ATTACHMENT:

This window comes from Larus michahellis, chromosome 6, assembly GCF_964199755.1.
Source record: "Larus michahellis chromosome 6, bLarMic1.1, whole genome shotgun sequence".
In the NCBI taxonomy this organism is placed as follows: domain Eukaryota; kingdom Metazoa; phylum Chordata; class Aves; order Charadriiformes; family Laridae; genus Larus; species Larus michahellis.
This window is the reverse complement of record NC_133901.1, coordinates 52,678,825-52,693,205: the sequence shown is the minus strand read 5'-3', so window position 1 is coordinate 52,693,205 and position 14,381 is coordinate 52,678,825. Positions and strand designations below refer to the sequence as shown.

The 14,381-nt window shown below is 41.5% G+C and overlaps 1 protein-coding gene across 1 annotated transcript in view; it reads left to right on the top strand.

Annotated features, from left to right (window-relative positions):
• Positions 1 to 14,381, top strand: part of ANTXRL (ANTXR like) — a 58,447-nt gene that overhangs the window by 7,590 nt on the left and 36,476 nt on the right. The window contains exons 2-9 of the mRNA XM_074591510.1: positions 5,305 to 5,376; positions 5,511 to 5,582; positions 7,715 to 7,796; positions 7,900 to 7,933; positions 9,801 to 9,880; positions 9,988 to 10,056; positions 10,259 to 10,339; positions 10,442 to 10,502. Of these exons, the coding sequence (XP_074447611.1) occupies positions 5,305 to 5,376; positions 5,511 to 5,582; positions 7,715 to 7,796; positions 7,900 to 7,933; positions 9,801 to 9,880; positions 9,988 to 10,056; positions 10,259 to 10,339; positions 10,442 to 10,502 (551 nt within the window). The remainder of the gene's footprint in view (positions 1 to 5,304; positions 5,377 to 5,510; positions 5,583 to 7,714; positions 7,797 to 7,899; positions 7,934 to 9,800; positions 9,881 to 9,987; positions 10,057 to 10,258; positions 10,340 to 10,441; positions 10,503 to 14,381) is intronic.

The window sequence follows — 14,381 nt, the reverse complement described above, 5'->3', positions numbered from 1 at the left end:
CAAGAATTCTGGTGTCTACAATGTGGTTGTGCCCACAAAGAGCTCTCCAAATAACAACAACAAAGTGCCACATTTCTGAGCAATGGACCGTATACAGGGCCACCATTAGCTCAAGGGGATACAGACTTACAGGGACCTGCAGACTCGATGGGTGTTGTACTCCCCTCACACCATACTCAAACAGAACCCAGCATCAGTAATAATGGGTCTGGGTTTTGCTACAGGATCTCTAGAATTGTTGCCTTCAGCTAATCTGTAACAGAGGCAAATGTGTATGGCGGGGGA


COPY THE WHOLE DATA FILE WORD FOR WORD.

This window comes from Larus michahellis, chromosome 6, assembly GCF_964199755.1.
Source record: "Larus michahellis chromosome 6, bLarMic1.1, whole genome shotgun sequence".
In the NCBI taxonomy this organism is placed as follows: domain Eukaryota; kingdom Metazoa; phylum Chordata; class Aves; order Charadriiformes; family Laridae; genus Larus; species Larus michahellis.
This window is the reverse complement of record NC_133901.1, coordinates 52,678,825-52,693,205: the sequence shown is the minus strand read 5'-3', so window position 1 is coordinate 52,693,205 and position 14,381 is coordinate 52,678,825. Positions and strand designations below refer to the sequence as shown.

The 14,381-nt window shown below is 41.5% G+C and overlaps 1 protein-coding gene across 1 annotated transcript in view; it reads left to right on the top strand.

Annotated features, from left to right (window-relative positions):
• Positions 1 to 14,381, top strand: part of ANTXRL (ANTXR like) — a 58,447-nt gene that overhangs the window by 7,590 nt on the left and 36,476 nt on the right. The window contains exons 2-9 of the mRNA XM_074591510.1: positions 5,305 to 5,376; positions 5,511 to 5,582; positions 7,715 to 7,796; positions 7,900 to 7,933; positions 9,801 to 9,880; positions 9,988 to 10,056; positions 10,259 to 10,339; positions 10,442 to 10,502. Of these exons, the coding sequence (XP_074447611.1) occupies positions 5,305 to 5,376; positions 5,511 to 5,582; positions 7,715 to 7,796; positions 7,900 to 7,933; positions 9,801 to 9,880; positions 9,988 to 10,056; positions 10,259 to 10,339; positions 10,442 to 10,502 (551 nt within the window). The remainder of the gene's footprint in view (positions 1 to 5,304; positions 5,377 to 5,510; positions 5,583 to 7,714; positions 7,797 to 7,899; positions 7,934 to 9,800; positions 9,881 to 9,987; positions 10,057 to 10,258; positions 10,340 to 10,441; positions 10,503 to 14,381) is intronic.

The window sequence follows — 14,381 nt, the reverse complement described above, 5'->3', positions numbered from 1 at the left end:
CAAGAATTCTGGTGTCTACAATGTGGTTGTGCCCACAAAGAGCTCTCCAAATAACAACAACAAAGTGCCACATTTCTGAGCAATGGACCGTATACAGGGCCACCATTAGCTCAAGGGGATACAGACTTACAGGGACCTGCAGACTCGATGGGTGTTGTACTCCCCTCACACCATACTCAAACAGAACCCAGCATCAGTAATAATGGGTCTGGGTTTTGCTACAGGATCTCTAGAATTGTTGCCTTCAGCTAATCTGTAACAGAGGCAAATGTGTATGGCGGGGGA